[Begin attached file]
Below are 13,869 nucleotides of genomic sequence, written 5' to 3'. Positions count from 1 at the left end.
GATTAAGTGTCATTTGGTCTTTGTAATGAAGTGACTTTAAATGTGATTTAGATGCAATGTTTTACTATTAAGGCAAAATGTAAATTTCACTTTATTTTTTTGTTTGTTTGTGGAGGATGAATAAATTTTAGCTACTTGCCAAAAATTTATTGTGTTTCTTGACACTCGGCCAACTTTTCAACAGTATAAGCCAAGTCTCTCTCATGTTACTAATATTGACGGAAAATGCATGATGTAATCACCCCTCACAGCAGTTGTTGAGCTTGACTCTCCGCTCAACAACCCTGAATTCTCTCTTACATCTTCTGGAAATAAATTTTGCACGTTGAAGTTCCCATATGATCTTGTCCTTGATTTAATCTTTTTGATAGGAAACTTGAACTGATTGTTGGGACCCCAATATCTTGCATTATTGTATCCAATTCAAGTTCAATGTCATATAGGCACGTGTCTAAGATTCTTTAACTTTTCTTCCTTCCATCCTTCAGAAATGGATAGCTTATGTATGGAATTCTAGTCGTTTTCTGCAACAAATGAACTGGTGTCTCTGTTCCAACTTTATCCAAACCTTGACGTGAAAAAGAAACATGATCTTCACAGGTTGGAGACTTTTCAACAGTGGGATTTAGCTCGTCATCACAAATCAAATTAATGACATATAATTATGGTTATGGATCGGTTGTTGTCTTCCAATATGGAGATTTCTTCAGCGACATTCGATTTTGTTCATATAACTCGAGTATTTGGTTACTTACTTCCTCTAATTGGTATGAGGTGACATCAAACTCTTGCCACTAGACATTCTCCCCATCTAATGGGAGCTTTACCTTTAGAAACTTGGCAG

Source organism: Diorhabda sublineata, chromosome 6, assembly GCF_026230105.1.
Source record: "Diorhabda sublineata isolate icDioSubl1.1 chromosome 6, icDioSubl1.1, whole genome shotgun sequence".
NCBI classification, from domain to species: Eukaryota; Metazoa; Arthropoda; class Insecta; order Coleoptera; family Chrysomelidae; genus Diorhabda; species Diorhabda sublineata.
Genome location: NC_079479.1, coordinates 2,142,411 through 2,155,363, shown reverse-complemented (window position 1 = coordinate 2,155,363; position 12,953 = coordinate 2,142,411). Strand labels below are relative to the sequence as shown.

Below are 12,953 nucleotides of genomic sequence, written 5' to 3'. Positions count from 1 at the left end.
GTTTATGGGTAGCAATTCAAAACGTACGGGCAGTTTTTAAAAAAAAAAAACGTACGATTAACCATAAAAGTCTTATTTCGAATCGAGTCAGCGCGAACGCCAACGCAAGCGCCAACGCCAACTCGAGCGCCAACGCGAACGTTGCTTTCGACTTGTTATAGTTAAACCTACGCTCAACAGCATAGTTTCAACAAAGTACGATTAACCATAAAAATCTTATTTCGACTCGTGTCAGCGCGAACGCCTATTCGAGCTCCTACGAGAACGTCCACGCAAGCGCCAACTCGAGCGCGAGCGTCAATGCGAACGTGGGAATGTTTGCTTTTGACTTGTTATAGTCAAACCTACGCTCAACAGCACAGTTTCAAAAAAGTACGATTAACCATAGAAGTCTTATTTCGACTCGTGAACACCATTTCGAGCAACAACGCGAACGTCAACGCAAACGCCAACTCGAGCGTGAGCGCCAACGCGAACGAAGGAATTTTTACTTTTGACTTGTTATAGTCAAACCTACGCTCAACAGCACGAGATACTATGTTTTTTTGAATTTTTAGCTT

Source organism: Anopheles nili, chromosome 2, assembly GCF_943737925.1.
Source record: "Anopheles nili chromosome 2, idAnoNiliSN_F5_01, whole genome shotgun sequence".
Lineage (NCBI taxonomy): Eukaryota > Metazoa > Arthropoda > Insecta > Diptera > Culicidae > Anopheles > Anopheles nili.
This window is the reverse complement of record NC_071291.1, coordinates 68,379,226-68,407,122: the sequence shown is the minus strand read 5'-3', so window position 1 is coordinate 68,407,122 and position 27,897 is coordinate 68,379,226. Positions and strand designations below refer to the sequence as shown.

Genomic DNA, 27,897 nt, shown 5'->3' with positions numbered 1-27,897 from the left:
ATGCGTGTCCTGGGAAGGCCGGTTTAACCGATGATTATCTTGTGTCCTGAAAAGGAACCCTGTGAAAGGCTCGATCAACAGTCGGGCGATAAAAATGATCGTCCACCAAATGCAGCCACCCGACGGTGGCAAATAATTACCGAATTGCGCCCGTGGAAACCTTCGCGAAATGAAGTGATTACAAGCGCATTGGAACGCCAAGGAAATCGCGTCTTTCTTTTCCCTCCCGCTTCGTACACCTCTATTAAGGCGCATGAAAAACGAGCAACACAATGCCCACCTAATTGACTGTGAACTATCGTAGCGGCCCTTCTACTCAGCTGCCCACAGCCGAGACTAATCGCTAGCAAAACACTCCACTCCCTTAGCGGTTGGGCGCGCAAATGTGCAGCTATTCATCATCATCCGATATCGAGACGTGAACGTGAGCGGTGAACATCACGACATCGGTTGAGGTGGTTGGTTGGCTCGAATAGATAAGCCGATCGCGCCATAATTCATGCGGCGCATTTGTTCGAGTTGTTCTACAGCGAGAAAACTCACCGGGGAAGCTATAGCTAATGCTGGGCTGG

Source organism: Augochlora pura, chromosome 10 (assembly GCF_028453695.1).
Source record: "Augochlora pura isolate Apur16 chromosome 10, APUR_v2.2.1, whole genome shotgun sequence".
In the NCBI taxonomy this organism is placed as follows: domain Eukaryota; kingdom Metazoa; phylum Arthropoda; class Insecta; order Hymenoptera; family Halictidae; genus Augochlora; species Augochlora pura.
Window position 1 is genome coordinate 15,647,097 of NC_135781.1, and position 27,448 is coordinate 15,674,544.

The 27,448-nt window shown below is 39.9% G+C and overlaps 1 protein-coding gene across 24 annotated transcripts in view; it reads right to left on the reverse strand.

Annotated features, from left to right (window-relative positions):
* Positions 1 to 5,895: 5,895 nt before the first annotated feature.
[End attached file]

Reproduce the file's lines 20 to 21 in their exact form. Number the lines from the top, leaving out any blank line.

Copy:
Annotated features, from left to right (window-relative positions):
* Positions 1 to 5,895: 5,895 nt before the first annotated feature.